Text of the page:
Wed, 3 March 2021
A Book on Notetaking? It’s Not What You Might Expect Amazon showed me Sönke Ahrens’s How to Take Smart Notes: One Simple Technique to Boost Writing, Learning and Thinking – for Students, Academics and Nonfiction Book Writers about twenty times in sponsored posts before I finally broke down to see what it was all about. I decided to retrieve a sample chapter on my Kindle. I couldn’t put the book down and read it well into the night. My wife even asked me what in the world I was reading, to which I sheepishly confessed it was a book on taking notes. This book is not about Reformed theology, church history, or even philosophy, but I’m confident many of you will be intrigued. I loved this book so much that I ordered several copies to give as gifts to friends. This book isn’t what you might expect. It’s not a self-help book with tips for becoming a better student, for listening better, and capturing your thoughts for better processing and recall later on. I believe that following the model suggested in this book may in fact make you a better student and researcher. It will certainly help you to process your thoughts. But this book goes much deeper than a series of tips and tricks. It’s a proposition for a more disciplined—yet much more liberating—process of contemplation and writing. The Heart of the Book At the heart of Ahren’s How to Take Smart Notes is a somewhat idiosyncratic notetaking system developed by German sociologist Niklaus Luhmann. He used a system that is known as a Zettelkasten, or notes box. Ahrens categorizes notes into three types. • Ephemeral notes (these get thrown out) • Literature notes (write these as you read a book, but keep them separate) • Zettelkasten (process your literature notes and write permanent notes—one per idea)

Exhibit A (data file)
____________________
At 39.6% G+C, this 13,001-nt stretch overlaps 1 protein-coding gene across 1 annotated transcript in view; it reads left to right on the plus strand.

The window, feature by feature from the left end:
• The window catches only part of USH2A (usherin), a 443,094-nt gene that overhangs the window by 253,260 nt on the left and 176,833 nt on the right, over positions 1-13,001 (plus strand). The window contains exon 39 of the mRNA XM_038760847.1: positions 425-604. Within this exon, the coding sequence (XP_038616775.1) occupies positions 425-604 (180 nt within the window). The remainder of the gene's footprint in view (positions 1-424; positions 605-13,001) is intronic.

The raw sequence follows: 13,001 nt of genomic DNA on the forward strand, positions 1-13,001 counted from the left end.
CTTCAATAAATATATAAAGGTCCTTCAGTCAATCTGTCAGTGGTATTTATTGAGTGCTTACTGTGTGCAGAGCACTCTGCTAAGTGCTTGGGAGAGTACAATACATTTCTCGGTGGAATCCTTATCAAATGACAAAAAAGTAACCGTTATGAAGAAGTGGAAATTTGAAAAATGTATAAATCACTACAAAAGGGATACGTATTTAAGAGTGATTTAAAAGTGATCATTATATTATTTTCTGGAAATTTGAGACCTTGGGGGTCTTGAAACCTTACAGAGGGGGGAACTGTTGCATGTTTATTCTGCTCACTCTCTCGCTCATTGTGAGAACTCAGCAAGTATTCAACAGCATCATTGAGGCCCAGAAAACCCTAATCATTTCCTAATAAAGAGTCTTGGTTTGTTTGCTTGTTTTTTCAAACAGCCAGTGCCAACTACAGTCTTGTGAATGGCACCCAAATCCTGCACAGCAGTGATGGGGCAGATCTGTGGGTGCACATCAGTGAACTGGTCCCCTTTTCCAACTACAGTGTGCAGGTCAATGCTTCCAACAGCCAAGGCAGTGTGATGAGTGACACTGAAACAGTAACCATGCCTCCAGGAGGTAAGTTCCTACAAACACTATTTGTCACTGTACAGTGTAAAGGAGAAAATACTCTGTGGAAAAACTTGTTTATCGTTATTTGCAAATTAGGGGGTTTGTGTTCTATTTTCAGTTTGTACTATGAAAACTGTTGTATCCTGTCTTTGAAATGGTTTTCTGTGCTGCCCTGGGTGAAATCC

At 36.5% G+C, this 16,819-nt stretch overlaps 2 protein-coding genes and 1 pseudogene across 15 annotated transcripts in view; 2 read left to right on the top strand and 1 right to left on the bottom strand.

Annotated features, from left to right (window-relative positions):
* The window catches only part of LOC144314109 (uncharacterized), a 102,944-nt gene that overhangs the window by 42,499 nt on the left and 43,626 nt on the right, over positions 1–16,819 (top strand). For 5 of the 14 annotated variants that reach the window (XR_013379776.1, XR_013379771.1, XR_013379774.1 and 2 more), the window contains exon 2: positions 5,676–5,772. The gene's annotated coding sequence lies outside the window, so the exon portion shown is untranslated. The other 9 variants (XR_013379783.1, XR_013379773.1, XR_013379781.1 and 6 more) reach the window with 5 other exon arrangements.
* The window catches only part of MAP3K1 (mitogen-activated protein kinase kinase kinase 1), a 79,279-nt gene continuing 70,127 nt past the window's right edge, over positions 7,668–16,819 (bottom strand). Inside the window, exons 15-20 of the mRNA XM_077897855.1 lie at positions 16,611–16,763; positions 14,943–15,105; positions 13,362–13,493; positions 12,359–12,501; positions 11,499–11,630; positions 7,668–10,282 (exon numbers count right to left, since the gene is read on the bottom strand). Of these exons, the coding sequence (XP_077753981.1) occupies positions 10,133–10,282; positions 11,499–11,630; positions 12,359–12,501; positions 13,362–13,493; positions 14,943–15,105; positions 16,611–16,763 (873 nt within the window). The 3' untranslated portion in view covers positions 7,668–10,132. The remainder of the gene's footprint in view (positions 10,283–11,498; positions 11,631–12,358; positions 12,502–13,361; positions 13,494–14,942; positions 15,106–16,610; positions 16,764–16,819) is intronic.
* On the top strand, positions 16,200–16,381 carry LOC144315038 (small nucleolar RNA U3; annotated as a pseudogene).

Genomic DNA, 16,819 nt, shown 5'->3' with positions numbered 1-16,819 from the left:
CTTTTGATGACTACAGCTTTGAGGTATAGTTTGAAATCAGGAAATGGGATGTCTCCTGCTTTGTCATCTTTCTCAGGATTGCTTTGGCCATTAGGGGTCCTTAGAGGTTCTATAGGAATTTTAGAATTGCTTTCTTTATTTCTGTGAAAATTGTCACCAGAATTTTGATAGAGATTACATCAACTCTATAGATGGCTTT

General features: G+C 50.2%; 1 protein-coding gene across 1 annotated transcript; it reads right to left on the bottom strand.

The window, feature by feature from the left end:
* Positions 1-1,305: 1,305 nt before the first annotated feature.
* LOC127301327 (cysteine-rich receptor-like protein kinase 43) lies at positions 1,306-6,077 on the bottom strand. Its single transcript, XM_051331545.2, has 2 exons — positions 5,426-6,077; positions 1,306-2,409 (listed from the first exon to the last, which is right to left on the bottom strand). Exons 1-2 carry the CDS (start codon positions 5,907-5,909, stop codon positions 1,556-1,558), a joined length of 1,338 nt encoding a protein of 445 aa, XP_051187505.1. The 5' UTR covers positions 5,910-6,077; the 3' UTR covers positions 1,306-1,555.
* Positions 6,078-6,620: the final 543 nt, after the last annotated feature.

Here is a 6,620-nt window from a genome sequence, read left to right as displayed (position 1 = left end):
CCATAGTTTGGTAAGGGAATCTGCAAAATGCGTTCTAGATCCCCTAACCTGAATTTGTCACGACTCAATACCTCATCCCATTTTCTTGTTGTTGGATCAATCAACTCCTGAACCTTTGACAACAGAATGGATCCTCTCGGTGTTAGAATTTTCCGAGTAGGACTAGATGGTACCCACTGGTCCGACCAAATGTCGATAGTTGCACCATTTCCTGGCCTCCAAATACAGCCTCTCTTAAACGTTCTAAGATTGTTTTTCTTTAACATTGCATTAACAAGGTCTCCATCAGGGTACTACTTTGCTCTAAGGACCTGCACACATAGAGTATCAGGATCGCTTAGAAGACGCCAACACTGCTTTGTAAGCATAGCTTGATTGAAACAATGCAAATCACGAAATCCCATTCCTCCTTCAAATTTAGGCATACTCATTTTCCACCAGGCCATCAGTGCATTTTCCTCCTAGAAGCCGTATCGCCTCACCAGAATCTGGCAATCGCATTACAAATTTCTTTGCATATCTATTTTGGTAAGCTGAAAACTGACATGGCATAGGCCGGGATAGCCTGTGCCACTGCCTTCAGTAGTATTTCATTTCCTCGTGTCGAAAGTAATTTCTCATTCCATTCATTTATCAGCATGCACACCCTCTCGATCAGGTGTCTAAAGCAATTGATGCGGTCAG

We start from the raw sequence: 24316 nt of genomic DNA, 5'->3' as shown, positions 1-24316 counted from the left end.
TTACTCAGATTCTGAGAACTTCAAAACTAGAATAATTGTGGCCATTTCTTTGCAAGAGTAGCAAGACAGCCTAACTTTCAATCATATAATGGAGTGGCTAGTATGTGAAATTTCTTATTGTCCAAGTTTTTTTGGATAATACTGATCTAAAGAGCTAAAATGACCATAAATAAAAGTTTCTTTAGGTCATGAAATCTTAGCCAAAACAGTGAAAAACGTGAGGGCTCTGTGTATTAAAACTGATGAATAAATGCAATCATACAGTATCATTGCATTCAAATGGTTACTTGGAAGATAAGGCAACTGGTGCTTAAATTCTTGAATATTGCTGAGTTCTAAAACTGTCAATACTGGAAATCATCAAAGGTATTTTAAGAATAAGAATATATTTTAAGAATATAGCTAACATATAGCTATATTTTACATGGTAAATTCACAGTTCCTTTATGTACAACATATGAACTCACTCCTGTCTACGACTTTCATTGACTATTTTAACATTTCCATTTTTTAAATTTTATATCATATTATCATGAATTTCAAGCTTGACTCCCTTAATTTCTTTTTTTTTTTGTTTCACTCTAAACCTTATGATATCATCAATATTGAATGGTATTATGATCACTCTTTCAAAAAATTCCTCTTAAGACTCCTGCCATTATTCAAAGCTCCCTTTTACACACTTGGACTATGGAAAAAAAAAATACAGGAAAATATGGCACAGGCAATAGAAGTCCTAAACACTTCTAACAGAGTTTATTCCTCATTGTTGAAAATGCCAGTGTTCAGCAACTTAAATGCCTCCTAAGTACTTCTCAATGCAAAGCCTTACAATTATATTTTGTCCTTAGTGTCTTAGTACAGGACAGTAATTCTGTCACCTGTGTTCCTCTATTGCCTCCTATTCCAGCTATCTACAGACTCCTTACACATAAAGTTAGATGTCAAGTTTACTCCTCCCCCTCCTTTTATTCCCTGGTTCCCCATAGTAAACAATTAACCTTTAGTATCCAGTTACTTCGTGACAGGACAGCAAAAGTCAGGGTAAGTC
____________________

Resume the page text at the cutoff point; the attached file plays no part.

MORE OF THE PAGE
Link your note to the other notes in your existing network or note-ideas.
In my conceptualization, Luhmann’s method is a form of atomic writing. You must force yourself to formulate your thoughts and write them as if writing them for someone else. This can be difficult, and you may find much personal inertia to this approach. That’s because you think you know the subject matter better than you do. Writing is the thinking process. By using this method, Luhmann was able to write more than 70 books and 400 scholarly articles before he died at the age of 70. That is impressive. But perhaps even more impressive than his scholarly output is the nature of his scholarship. He was able to approach subjects in fresh ways, finding surprising connections among disparate disciplines. This was due in part to the unexpected connections made by his Zettelkasten.
Luhmann wrote his notes on cards and filed them in a physical catalogue. There is much to be said about the benefits of handwriting and the tactile qualities of this form of note-taking, yet there are also many limitations—particularly with linking and searchability. For those who are interested in a digital approach to Zettelkasten, an entire ecosystem is developing around what generally is called Personal Knowledge Management (PKM). People not only use the Zettelkasten method and its variants for academic research and writing, but also for all types of creative work, personal journaling, and even for CRM (customer/constituent relationship management).
I am currently exploring how to link my thoughts as I read and contemplate Scripture. Intelligently linking all the Scripture references in my notes and sermons may prove to be immensely useful when approaching related texts in the future.